Veterinarians and animal scientists likely attend at least one or two poster sessions each year during scientific conferences, but might not learn as much as they could. The concept makes sense – researchers develop summaries of studies, which they present on poster boards, as a means of disseminating their results and stimulating discussion among their peers. But, when researchers present comprehensive summaries, like a scaled-down research report with a few graphics, each poster takes considerable time to read and the session, with dozens or even hundreds of posters, becomes overwhelming to attendees.
Mike Morrison, a doctoral student in psychology at Michigan State University, recognized that the standard poster format limits the ability of attendees to glean useful information from poster sessions. Valuable research, he believes, might not achieve its potential contribution because of inefficient presentation at poster sessions.
Morrison decided to take a fresh look at poster formats, emphasizing simplicity, clear graphics, a succinct summary sentence and a means to easily access the full report if desired.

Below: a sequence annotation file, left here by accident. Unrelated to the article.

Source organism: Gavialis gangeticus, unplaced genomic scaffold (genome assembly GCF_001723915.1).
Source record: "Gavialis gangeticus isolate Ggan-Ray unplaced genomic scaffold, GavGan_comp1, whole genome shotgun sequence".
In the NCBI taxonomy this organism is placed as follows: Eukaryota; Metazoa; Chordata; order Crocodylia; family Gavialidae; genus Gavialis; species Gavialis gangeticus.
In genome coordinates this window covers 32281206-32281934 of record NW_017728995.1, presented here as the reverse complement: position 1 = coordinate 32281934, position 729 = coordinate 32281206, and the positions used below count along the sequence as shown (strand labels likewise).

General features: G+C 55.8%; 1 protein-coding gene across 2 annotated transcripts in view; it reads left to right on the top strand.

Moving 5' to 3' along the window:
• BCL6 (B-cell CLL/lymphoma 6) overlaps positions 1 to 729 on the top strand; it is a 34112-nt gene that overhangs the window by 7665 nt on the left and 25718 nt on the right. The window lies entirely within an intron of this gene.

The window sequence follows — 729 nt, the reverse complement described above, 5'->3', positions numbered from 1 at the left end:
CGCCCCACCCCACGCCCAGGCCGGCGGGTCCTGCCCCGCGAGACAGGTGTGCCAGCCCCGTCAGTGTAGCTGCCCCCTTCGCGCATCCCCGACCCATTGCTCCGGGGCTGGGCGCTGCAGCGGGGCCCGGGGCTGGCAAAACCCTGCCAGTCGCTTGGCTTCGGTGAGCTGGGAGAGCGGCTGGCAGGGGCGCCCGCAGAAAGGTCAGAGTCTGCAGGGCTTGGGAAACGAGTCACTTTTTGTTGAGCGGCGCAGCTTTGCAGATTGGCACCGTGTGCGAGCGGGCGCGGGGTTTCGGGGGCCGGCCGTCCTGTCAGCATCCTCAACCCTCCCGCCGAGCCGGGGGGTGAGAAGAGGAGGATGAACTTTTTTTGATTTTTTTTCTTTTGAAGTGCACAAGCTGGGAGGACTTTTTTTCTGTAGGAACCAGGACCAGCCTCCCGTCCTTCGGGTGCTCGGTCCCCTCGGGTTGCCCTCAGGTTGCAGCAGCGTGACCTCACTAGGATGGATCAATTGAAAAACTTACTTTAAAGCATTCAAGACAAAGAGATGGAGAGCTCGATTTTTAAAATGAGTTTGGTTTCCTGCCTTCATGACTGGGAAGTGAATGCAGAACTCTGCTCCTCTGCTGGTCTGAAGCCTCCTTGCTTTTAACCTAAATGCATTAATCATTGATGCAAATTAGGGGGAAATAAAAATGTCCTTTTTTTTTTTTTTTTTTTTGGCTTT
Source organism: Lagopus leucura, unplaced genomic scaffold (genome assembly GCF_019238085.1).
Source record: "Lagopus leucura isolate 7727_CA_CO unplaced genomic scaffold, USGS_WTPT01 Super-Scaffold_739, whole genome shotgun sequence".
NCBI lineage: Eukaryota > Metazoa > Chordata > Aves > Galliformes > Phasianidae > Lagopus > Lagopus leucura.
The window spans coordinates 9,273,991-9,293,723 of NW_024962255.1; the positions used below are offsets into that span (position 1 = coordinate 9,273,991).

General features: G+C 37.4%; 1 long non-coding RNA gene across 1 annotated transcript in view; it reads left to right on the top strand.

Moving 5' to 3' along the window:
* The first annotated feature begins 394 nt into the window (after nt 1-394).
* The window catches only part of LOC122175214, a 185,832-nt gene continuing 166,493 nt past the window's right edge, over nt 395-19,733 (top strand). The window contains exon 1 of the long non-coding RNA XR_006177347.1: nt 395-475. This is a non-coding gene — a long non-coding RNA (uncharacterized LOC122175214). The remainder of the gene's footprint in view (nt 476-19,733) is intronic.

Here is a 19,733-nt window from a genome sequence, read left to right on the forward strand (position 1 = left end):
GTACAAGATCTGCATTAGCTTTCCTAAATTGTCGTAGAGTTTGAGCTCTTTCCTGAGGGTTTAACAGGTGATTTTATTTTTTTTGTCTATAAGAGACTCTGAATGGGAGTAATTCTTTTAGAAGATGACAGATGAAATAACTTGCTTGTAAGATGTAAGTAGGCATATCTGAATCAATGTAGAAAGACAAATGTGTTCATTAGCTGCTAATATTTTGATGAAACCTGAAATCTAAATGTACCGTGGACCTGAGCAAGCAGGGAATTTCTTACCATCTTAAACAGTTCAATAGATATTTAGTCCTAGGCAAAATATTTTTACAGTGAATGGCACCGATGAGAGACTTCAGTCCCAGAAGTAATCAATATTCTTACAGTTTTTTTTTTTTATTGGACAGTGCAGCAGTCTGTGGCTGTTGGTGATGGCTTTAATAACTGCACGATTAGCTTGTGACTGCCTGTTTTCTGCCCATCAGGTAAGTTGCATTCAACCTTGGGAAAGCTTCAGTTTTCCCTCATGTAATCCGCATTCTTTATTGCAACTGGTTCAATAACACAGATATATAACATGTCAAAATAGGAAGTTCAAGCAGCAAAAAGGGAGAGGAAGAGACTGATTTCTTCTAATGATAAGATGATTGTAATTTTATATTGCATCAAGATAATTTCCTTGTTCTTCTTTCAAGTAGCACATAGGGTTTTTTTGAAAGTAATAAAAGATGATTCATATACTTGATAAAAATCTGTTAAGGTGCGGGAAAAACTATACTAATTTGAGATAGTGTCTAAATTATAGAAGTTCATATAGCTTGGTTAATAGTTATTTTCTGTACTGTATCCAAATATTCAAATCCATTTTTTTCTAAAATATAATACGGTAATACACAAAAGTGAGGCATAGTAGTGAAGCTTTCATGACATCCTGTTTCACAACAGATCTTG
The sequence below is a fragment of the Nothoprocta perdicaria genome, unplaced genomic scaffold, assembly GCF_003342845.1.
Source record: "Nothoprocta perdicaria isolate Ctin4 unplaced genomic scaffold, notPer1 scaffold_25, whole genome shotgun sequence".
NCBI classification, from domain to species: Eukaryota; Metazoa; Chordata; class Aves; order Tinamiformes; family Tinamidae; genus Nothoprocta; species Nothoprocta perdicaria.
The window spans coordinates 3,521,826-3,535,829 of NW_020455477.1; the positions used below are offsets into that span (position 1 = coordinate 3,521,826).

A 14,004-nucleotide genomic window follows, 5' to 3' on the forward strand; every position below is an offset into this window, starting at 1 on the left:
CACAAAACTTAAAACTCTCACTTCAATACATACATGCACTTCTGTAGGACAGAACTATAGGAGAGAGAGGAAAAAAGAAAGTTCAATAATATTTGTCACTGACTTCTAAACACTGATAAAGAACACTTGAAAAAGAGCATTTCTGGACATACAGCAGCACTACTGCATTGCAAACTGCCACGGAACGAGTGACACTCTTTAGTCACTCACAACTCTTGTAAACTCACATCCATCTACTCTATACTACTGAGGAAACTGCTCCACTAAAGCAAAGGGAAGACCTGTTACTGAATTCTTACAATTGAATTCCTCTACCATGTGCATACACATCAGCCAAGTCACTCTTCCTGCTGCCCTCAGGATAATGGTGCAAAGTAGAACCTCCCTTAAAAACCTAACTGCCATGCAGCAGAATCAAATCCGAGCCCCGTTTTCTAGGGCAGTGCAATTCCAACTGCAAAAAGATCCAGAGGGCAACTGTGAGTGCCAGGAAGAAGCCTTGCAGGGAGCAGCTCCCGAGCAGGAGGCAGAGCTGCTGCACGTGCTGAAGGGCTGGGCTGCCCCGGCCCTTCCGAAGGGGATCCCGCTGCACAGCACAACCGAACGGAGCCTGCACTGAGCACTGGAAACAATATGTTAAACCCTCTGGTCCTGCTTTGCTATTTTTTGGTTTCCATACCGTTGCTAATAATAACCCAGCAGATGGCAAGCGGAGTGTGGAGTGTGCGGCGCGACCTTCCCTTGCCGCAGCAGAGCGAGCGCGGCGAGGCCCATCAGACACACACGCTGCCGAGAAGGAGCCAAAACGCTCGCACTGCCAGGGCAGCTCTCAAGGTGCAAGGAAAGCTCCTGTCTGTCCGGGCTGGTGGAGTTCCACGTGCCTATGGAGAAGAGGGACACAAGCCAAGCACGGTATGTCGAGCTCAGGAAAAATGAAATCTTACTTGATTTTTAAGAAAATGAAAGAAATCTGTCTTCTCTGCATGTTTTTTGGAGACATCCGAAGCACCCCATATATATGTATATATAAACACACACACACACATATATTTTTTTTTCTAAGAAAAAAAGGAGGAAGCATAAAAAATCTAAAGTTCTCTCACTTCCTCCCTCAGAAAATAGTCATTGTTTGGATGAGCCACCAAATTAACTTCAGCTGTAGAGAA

His design, featured recently on National Public Radio, places a summary sentence of the study’s key finding in large type in the center of the poster. On either side, the redesigned poster includes a short description of the study’s goals, methods and results. A large QR code below the summary statement allows interested readers to easily access the full research report using their mobile devices.
Morrison also created an animated video illustrating the benefits of his design, and provides templates for researchers interested in creating posters based on the concept. He believes the design will allow more efficient dialog and dissemination of ideas during research poster sessions, resulting in more rapid advancement of scientific innovations.
According to news reports, the design has received mostly positive reviews, and growing numbers of researchers have begun using the concept in their poster presentations.
For more on research methods and reporting, see these articles from BovineVetOnline: